Calculus
posted by Jessie on .
Let h(x) = 4x^2 + 2 x + 2.
Let g(x) = 3√{x} + 1 (This is the third square root plus 1)
(a) g(h(x)) =
(b) h(g(x)) =
(c) h(h(x)) =
(d) g(x) + 1 =
(e) g(x+1) =

There's no such thing as "third square root". There's "square root", "cube root", "fourth root", etc.
g(h) = ∛h+1 = ∛(4x^2+2x+2)+1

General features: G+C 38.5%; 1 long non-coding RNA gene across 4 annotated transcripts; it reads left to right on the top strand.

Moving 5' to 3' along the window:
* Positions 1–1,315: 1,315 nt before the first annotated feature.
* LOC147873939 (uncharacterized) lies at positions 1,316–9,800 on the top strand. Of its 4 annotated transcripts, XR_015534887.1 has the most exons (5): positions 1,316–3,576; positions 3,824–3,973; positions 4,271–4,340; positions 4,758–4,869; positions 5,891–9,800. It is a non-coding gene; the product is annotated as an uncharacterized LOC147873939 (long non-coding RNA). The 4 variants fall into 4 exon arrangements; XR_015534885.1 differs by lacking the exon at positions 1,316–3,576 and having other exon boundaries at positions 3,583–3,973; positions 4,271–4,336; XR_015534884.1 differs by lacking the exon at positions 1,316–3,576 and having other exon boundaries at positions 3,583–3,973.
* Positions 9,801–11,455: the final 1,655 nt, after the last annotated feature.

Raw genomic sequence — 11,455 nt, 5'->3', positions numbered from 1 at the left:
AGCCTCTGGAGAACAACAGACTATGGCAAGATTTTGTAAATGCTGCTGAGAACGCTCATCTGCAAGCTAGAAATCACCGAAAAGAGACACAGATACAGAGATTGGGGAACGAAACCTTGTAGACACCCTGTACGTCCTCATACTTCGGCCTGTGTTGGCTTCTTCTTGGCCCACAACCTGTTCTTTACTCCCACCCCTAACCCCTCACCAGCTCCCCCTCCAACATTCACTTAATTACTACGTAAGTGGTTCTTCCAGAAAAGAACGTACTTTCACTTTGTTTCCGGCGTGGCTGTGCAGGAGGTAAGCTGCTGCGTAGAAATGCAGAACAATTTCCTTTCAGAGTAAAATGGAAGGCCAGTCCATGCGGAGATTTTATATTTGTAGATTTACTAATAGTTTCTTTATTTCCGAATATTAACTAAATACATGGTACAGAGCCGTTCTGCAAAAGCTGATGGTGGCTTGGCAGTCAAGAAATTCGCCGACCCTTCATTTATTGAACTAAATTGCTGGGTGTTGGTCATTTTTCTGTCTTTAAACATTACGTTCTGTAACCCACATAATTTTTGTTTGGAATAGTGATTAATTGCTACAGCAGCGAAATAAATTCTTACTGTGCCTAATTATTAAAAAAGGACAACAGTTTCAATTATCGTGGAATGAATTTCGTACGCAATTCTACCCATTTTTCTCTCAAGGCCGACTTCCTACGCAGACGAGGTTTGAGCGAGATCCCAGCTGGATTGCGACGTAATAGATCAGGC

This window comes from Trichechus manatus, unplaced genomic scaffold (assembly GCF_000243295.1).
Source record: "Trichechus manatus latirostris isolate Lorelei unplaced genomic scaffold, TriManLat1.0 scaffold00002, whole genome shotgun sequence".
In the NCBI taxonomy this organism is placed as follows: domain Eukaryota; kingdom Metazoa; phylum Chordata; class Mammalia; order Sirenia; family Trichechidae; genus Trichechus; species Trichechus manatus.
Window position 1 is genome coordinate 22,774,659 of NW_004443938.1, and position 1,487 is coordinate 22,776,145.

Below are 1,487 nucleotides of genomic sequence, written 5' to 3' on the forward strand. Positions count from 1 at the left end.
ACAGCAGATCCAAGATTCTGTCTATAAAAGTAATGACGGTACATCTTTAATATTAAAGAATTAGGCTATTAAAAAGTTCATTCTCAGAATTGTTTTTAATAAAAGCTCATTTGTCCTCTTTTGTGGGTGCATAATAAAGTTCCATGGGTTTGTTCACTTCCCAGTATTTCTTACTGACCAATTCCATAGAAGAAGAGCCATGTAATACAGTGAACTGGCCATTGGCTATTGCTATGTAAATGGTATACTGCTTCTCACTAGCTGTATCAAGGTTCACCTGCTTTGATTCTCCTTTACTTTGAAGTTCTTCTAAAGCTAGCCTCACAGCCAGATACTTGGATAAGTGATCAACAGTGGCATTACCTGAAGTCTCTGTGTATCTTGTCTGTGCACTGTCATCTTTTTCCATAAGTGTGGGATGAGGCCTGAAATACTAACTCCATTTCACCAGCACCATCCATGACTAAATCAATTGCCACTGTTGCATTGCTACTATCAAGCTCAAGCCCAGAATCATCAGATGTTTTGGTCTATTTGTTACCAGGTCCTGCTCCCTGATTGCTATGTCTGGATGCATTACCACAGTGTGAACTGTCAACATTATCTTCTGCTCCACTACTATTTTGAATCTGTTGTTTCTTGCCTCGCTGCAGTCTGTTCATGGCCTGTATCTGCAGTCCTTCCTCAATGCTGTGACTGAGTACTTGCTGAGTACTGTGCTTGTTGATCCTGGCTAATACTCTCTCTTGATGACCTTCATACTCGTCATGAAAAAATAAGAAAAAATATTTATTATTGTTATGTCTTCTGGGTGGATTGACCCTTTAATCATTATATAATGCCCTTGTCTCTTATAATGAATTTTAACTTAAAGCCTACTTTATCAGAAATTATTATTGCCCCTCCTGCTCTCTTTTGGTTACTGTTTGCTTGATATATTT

h(g) = 4g^2 + 2g + 2
= 4(∛x+1)^2 + 2(∛x+1) + 2 = 4∛x^2 + 10∛x + 8
h(h) = 4h^2 + 2h + 2
= 4(4x^2 + 2 x + 2)^2 + 2(4x^2 + 2 x + 2) + 2
= 64x^4 + 64x^3 + 88x^2 + 36x + 22
g(x)+1 = (∛x+1)+1 = ∛x + 2
g(x+1) = ∛(x+1) + 1